My experiences of publishing with JCDR: Overall, my experiences of publishing withJCDR have been positive. The best point about the journal is that it responds to queries from the author. This may seem to be simple and not too much to ask for, but unfortunately, many journals in the subcontinent and from many developing countries do not respond or they respond with a long delay to the queries from the authors 1. The reasons could be many, including lack of optimal secretarial and other support. Another problem with many journals is the slowness of the review process. Editorial processing and peer review can take anywhere between a year to two years with some journals. Also, some journals do not keep the contributors informed about the progress of the review process. Due to the long review process, the articles can lose their relevance and topicality. A major benefit with JCDR is the timeliness and promptness of its response. In Dr Jain's e-mail which was sent to me in 2007, before the introduction of the Pre-publishing system, he had stated that he had received my submission and that he would get back to me within seven days and he did!
Most of the manuscripts are published within 3 to 4 months of their submission if they are found to be suitable after the review process. JCDR is published bimonthly and the accepted articles were usually published in the next issue. Recently, due to the increased volume of the submissions, the review process has become slower and it ?? Section can take from 4 to 6 months for the articles to be reviewed. The journal has an extensive author support system and it has recently introduced a paid expedited review process. The journal also mentions the average time for processing the manuscript under different submission systems - regular submission and expedited review.
Strengths of the journal: The journal has an online first facility in which the accepted manuscripts may be published on the website before being included in a regular issue of the journal. This cuts down the time between their acceptance and the publication. The journal is indexed in many databases, though not in PubMed. The editorial board should now take steps to index the journal in PubMed. The journal has a system of notifying readers through e-mail when a new issue is released. Also, the articles are available in both the HTML and the PDF formats. I especially like the new and colorful page format of the journal. Also, the access statistics of the articles are available. The prepublication and the manuscript tracking system are also helpful for the authors.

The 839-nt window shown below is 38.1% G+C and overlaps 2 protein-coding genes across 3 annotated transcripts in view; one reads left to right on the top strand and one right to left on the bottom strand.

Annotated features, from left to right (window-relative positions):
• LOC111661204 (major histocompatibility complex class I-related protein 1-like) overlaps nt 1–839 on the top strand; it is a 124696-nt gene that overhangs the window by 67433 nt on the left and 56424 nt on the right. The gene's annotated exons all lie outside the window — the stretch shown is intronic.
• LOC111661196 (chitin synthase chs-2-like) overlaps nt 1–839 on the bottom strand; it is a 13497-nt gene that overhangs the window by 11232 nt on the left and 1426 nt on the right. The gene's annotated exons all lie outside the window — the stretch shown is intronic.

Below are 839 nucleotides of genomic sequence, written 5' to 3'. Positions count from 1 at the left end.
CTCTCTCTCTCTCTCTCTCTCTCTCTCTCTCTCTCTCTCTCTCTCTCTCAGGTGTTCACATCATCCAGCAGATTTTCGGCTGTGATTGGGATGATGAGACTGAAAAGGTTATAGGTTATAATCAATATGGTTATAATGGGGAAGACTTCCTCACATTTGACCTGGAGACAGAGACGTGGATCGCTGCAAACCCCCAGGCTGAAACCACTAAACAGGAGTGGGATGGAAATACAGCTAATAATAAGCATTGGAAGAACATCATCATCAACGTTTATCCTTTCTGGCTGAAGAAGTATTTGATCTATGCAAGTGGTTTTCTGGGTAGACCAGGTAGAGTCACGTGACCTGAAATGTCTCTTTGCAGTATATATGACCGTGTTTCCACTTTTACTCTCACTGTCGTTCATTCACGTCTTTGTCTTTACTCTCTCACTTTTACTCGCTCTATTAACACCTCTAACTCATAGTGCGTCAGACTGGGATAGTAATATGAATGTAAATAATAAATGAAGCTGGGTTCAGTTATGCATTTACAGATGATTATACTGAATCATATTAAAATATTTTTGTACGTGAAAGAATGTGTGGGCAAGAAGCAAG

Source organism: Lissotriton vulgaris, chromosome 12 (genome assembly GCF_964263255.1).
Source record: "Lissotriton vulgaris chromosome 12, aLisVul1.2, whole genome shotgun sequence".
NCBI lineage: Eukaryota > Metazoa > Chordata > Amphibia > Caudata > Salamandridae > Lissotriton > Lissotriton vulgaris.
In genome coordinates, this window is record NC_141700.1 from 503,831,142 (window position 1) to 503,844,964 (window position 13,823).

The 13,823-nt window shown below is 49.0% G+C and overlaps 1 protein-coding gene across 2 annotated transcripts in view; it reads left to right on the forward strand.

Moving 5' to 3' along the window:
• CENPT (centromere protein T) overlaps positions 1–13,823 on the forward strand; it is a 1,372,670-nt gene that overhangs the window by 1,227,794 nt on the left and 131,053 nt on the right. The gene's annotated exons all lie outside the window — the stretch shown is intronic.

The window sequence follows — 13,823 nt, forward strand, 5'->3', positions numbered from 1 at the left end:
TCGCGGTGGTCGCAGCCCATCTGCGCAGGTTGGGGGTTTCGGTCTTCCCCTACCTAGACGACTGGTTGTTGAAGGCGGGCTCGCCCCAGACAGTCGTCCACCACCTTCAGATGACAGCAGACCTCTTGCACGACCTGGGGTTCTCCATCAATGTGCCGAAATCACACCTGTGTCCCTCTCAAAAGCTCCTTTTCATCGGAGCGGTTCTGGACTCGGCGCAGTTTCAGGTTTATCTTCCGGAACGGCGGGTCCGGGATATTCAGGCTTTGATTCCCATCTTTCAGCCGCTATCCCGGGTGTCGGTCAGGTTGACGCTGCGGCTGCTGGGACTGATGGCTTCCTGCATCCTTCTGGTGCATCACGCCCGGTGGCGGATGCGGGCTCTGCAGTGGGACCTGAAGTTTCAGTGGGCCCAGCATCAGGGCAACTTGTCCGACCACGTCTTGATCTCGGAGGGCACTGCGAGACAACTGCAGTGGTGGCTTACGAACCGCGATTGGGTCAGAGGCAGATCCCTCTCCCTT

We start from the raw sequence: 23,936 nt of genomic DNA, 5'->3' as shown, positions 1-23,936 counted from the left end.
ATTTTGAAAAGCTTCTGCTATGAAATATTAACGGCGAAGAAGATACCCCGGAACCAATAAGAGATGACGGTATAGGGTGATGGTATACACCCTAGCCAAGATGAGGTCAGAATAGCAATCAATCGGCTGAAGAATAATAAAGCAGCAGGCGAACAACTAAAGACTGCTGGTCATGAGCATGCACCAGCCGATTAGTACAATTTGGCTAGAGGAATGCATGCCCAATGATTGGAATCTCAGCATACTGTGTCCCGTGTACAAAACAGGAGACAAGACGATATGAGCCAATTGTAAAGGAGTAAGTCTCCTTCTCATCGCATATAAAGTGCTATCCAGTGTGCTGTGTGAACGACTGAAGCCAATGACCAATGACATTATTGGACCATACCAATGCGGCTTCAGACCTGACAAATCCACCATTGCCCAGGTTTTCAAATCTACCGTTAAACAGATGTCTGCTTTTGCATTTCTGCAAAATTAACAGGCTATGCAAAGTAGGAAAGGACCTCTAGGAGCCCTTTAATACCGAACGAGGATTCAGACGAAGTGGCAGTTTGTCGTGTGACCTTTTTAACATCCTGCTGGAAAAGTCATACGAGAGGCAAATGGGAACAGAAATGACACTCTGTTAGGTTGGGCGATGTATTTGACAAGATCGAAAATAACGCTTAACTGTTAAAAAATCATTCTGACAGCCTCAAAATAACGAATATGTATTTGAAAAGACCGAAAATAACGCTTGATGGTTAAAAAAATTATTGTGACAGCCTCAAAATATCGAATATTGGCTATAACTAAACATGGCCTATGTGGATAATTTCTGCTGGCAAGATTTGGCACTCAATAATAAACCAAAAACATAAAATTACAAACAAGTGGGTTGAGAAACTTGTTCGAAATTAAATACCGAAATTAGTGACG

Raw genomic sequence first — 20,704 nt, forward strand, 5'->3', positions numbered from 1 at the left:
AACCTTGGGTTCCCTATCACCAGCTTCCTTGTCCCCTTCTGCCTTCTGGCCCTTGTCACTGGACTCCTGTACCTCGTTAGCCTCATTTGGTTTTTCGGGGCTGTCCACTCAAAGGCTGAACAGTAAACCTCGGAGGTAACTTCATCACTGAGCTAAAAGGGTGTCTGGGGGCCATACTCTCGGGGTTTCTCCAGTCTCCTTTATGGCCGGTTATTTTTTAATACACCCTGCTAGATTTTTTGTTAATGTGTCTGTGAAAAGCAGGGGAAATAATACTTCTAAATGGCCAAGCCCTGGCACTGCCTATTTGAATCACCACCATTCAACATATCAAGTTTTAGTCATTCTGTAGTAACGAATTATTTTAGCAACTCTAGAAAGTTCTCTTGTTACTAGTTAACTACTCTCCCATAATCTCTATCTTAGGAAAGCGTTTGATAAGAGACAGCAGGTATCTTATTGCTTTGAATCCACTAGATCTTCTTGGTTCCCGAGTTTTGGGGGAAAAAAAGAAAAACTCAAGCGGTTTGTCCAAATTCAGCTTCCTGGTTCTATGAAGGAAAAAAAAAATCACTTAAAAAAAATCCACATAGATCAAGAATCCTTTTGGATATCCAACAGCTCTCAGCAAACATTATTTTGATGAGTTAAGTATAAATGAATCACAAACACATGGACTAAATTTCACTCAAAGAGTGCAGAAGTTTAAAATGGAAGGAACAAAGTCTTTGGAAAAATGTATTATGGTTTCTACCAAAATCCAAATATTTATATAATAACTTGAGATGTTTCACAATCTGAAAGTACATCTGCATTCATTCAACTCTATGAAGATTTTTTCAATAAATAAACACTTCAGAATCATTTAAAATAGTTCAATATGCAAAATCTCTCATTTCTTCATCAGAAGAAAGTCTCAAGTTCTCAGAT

Areas for improvement: In certain cases, I felt that the peer review process of the manuscripts was not up to international standards and that it should be strengthened. Also, the number of manuscripts in an issue is high and it may be difficult for readers to go through all of them. The journal can consider tightening of the peer review process and increasing the quality standards for the acceptance of the manuscripts. I faced occasional problems with the online manuscript submission (Pre-publishing) system, which have to be addressed.
Overall, the publishing process with JCDR has been smooth, quick and relatively hassle free and I can recommend other authors to consider the journal as an outlet for their work."